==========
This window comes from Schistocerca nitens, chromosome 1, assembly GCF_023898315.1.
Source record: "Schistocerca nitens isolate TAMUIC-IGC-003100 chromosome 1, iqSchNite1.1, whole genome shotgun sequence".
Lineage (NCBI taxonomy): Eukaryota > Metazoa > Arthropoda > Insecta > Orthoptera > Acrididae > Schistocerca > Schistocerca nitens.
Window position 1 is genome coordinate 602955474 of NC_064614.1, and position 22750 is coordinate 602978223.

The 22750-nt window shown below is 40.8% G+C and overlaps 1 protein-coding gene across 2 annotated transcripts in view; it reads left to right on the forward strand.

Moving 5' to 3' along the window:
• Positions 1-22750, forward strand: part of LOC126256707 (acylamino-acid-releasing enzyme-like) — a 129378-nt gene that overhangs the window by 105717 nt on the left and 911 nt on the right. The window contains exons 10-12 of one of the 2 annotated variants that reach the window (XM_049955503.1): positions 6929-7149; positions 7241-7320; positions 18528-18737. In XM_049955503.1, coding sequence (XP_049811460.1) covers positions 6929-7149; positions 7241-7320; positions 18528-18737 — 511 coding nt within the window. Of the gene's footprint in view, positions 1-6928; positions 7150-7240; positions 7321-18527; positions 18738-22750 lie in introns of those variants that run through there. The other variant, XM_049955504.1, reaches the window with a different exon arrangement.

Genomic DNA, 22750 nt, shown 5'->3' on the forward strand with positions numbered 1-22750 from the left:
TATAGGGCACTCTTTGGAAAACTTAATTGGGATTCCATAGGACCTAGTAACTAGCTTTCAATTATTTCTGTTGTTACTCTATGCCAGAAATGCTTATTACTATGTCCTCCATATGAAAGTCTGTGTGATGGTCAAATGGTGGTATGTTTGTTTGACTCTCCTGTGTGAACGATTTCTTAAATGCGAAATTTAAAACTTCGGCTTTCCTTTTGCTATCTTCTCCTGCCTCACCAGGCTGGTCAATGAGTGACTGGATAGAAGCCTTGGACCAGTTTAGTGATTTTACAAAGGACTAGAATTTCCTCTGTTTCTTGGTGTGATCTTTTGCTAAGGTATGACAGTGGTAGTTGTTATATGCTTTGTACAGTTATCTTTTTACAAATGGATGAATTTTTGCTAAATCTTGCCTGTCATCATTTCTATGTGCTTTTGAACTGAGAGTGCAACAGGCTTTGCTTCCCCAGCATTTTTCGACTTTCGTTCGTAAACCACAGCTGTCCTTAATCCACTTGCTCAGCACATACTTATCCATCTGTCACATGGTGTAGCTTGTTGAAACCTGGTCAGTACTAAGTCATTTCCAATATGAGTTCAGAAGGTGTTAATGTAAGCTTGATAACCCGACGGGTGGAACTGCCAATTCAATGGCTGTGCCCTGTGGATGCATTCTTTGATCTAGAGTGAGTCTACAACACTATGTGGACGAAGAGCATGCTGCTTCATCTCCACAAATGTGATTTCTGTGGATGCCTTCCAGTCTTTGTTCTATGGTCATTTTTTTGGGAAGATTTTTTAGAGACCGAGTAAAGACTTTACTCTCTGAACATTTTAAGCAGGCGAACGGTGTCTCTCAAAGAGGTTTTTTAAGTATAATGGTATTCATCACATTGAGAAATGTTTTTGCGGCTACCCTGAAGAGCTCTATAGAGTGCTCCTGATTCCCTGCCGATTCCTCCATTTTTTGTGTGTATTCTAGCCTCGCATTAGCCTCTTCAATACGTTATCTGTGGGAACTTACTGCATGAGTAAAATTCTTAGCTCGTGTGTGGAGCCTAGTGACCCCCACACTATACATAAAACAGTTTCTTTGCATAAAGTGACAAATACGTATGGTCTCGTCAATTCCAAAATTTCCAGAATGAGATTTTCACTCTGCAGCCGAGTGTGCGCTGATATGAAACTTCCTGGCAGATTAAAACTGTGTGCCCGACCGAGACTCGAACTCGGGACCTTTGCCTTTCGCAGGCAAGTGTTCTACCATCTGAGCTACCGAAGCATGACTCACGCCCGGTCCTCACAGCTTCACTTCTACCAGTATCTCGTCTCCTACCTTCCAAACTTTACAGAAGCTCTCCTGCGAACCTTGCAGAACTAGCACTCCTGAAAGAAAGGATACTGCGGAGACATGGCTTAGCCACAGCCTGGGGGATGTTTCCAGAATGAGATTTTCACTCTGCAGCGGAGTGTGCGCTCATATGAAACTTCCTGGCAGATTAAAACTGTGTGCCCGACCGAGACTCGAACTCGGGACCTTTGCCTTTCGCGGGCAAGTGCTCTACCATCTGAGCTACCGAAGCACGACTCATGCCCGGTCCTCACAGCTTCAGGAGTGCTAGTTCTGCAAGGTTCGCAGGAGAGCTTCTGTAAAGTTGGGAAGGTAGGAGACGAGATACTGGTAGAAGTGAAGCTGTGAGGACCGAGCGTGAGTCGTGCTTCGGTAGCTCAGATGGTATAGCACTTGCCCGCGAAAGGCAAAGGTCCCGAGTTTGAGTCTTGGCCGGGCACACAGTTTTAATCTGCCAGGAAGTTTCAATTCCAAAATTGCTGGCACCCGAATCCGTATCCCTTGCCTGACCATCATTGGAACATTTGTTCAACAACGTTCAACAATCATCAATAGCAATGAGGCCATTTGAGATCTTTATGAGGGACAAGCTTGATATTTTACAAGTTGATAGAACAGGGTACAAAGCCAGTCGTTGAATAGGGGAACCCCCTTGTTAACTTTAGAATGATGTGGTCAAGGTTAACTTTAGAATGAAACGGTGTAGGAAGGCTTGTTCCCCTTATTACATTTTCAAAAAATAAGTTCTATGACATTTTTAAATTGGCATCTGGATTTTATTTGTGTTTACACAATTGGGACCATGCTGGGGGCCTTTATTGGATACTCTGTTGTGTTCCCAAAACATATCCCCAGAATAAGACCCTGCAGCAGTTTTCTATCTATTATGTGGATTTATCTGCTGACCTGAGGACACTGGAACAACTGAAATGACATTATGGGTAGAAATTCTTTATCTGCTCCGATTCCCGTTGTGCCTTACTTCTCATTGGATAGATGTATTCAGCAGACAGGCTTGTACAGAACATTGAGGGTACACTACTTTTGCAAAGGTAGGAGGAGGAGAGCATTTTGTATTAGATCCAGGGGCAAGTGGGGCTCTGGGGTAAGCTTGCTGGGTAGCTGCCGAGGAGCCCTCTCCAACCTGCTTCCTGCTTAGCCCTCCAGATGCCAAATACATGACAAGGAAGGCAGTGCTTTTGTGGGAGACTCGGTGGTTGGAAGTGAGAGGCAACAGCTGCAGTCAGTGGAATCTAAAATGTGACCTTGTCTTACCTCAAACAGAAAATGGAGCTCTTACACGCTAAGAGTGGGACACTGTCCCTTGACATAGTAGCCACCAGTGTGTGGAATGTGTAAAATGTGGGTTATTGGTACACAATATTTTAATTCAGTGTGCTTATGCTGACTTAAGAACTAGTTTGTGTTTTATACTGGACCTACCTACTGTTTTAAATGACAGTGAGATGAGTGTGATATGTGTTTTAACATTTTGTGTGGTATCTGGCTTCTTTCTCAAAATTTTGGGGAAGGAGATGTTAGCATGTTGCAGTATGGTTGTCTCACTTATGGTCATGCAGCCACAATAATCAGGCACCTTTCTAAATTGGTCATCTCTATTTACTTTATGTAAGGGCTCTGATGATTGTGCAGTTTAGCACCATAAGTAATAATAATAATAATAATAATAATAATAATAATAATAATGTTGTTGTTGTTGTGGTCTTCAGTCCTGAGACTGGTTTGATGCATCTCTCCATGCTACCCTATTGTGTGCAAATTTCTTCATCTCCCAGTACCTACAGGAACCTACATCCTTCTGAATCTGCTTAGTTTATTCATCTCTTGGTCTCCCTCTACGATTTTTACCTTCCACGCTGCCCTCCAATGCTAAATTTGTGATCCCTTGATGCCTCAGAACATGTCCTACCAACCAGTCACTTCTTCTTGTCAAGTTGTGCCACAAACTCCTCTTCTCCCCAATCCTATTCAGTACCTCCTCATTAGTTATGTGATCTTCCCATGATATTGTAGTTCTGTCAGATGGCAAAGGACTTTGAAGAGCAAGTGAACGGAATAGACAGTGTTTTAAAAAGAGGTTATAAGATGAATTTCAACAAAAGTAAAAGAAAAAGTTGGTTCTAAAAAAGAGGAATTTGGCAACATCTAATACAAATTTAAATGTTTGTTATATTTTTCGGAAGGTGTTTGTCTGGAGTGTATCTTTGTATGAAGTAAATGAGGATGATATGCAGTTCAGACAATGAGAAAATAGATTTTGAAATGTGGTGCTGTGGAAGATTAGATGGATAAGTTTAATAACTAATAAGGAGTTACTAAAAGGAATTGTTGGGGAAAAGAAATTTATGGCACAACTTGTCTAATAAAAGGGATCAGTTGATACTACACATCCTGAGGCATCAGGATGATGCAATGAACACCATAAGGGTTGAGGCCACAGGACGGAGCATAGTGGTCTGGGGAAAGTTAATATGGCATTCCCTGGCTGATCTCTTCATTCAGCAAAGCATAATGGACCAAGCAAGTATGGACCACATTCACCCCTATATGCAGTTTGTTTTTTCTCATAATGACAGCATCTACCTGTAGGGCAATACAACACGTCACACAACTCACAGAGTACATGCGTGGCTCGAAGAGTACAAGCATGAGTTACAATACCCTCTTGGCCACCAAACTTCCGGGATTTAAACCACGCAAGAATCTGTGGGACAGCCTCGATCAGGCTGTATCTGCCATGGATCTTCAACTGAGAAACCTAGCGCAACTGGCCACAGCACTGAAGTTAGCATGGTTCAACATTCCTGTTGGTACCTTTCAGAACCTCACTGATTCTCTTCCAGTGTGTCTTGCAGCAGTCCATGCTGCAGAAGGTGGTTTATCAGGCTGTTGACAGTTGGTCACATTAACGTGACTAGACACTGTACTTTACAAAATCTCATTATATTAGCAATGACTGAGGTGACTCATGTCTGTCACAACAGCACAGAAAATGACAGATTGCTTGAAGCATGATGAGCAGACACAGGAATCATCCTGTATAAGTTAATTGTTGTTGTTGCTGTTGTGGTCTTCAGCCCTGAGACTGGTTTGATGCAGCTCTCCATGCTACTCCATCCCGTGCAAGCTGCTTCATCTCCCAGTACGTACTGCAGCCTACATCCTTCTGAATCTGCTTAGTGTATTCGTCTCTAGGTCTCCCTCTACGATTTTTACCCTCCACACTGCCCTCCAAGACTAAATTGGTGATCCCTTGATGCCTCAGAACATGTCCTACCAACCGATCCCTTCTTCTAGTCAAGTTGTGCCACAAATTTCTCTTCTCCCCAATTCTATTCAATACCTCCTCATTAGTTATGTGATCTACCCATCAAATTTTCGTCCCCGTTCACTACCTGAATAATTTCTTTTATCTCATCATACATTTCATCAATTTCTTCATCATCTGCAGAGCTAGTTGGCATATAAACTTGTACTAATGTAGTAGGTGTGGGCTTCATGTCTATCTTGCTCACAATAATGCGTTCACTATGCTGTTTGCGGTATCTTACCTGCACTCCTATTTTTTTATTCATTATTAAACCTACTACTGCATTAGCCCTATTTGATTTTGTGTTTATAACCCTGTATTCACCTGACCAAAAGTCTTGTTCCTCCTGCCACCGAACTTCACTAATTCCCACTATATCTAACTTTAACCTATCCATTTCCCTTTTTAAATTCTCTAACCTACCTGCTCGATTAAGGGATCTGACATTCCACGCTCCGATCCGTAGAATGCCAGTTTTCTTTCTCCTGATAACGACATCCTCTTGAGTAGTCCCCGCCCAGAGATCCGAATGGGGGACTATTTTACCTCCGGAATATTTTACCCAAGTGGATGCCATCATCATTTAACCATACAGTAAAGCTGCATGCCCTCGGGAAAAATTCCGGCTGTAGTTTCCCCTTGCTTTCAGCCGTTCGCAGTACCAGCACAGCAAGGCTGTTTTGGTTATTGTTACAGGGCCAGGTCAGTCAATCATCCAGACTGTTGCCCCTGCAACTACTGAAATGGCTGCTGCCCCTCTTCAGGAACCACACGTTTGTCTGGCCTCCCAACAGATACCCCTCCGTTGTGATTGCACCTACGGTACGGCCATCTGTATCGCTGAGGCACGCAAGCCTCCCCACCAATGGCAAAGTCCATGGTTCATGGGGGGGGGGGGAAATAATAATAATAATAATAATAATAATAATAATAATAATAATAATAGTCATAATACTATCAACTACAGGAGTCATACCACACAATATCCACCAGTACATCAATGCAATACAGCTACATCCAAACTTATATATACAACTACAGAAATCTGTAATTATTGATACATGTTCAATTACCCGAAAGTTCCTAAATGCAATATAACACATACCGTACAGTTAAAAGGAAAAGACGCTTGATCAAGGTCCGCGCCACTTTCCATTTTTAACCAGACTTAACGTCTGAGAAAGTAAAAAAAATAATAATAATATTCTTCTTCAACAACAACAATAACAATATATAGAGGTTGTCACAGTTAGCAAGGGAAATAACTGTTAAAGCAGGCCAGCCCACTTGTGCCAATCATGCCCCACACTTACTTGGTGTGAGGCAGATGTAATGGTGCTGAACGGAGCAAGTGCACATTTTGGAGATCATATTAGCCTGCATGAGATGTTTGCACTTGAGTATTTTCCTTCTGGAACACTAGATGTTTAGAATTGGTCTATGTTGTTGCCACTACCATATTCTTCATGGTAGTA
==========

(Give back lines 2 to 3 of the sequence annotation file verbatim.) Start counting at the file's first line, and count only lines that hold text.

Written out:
Source record: "Schistocerca nitens isolate TAMUIC-IGC-003100 chromosome 1, iqSchNite1.1, whole genome shotgun sequence".
Lineage (NCBI taxonomy): Eukaryota > Metazoa > Arthropoda > Insecta > Orthoptera > Acrididae > Schistocerca > Schistocerca nitens.